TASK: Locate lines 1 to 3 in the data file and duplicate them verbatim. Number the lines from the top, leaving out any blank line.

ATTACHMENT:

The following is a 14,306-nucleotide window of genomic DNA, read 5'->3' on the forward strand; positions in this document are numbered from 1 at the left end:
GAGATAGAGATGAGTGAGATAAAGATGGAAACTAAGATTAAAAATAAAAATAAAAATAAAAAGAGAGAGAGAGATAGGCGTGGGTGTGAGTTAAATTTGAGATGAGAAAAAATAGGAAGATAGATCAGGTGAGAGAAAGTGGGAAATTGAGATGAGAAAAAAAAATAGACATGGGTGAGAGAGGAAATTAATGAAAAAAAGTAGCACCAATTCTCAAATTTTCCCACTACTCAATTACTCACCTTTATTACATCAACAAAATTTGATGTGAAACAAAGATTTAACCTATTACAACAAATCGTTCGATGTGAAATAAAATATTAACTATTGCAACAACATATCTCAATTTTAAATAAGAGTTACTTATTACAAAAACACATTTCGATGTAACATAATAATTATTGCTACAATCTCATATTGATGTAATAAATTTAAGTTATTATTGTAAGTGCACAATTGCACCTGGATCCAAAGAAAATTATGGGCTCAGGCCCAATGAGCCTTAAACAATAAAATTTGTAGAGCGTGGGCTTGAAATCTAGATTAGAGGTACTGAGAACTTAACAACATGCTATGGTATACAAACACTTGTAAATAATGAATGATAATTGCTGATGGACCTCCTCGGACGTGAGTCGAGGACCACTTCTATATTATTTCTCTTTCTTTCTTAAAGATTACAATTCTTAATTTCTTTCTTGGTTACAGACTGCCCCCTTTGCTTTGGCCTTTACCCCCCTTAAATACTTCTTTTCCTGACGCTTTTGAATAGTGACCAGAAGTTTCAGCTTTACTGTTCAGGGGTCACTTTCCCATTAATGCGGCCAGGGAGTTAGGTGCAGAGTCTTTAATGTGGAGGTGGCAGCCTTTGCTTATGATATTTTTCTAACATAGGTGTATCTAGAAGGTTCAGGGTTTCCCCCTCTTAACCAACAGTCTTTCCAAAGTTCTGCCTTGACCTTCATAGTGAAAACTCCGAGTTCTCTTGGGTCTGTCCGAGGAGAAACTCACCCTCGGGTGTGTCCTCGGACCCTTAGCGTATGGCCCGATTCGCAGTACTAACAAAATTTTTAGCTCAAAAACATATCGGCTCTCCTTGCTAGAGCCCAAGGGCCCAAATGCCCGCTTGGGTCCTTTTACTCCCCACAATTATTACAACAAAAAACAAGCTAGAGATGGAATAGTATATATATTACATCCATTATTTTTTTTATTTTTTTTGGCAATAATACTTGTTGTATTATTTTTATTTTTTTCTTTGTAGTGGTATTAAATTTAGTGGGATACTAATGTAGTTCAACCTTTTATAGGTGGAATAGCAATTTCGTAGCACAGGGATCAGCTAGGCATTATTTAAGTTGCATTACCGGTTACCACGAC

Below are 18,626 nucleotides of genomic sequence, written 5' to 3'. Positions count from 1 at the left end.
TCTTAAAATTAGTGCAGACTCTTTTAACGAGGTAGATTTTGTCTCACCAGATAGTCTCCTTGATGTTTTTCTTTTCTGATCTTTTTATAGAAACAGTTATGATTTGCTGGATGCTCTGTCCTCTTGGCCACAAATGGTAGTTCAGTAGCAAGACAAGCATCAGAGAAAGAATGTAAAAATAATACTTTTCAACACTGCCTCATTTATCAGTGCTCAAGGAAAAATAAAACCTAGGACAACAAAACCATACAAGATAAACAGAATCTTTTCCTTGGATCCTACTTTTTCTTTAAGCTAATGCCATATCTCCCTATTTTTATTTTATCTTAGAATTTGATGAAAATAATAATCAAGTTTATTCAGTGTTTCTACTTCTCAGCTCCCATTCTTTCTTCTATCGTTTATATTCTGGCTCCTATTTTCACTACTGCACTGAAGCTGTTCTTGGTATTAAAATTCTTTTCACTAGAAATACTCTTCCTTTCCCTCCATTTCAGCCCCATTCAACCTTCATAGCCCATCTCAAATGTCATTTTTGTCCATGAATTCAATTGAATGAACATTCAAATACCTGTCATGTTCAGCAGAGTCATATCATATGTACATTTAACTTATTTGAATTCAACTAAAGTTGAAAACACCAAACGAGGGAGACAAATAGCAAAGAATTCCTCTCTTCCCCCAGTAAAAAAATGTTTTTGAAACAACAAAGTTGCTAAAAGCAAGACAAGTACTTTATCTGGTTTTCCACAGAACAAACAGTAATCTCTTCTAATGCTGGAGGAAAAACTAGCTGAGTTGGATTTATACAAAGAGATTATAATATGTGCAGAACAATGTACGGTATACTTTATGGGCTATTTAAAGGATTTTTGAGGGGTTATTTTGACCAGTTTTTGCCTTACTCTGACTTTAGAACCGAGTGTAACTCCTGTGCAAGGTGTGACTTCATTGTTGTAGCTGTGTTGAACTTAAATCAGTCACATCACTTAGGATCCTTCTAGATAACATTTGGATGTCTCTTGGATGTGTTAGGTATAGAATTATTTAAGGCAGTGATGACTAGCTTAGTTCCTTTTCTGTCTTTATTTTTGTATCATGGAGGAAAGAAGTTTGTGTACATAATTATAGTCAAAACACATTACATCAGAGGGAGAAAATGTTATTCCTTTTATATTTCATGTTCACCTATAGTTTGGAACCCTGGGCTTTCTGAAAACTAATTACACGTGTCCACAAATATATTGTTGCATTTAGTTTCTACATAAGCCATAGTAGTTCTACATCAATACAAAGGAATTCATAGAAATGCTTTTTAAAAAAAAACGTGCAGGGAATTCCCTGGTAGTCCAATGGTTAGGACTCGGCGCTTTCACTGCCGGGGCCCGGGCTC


The following is a 14,306-nucleotide window of genomic DNA, read 5'->3' on the forward strand; positions in this document are numbered from 1 at the left end:
GAGATAGAGATGAGTGAGATAAAGATGGAAACTAAGATTAAAAATAAAAATAAAAATAAAAAGAGAGAGAGAGATAGGCGTGGGTGTGAGTTAAATTTGAGATGAGAAAAAATAGGAAGATAGATCAGGTGAGAGAAAGTGGGAAATTGAGATGAGAAAAAAAAATAGACATGGGTGAGAGAGGAAATTAATGAAAAAAAGTAGCACCAATTCTCAAATTTTCCCACTACTCAATTACTCACCTTTATTACATCAACAAAATTTGATGTGAAACAAAGATTTAACCTATTACAACAAATCGTTCGATGTGAAATAAAATATTAACTATTGCAACAACATATCTCAATTTTAAATAAGAGTTACTTATTACAAAAACACATTTCGATGTAACATAATAATTATTGCTACAATCTCATATTGATGTAATAAATTTAAGTTATTATTGTAAGTGCACAATTGCACCTGGATCCAAAGAAAATTATGGGCTCAGGCCCAATGAGCCTTAAACAATAAAATTTGTAGAGCGTGGGCTTGAAATCTAGATTAGAGGTACTGAGAACTTAACAACATGCTATGGTATACAAACACTTGTAAATAATGAATGATAATTGCTGATGGACCTCCTCGGACGTGAGTCGAGGACCACTTCTATATTATTTCTCTTTCTTTCTTAAAGATTACAATTCTTAATTTCTTTCTTGGTTACAGACTGCCCCCTTTGCTTTGGCCTTTACCCCCCTTAAATACTTCTTTTCCTGACGCTTTTGAATAGTGACCAGAAGTTTCAGCTTTACTGTTCAGGGGTCACTTTCCCATTAATGCGGCCAGGGAGTTAGGTGCAGAGTCTTTAATGTGGAGGTGGCAGCCTTTGCTTATGATATTTTTCTAACATAGGTGTATCTAGAAGGTTCAGGGTTTCCCCCTCTTAACCAACAGTCTTTCCAAAGTTCTGCCTTGACCTTCATAGTGAAAACTCCGAGTTCTCTTGGGTCTGTCCGAGGAGAAACTCACCCTCGGGTGTGTCCTCGGACCCTTAGCGTATGGCCCGATTCGCAGTACTAACAAAATTTTTAGCTCAAAAACATATCGGCTCTCCTTGCTAGAGCCCAAGGGCCCAAATGCCCGCTTGGGTCCTTTTACTCCCCACAATTATTACAACAAAAAACAAGCTAGAGATGGAATAGTATATATATTACATCCATTATTTTTTTTATTTTTTTTGGCAATAATACTTGTTGTATTATTTTTATTTTTTTCTTTGTAGTGGTATTAAATTTAGTGGGATACTAATGTAGTTCAACCTTTTATAGGTGGAATAGCAATTTCGTAGCACAGGGATCAGCTAGGCATTATTTAAGTTGCATTACCGGTTACCACGAC

Below are 18,626 nucleotides of genomic sequence, written 5' to 3'. Positions count from 1 at the left end.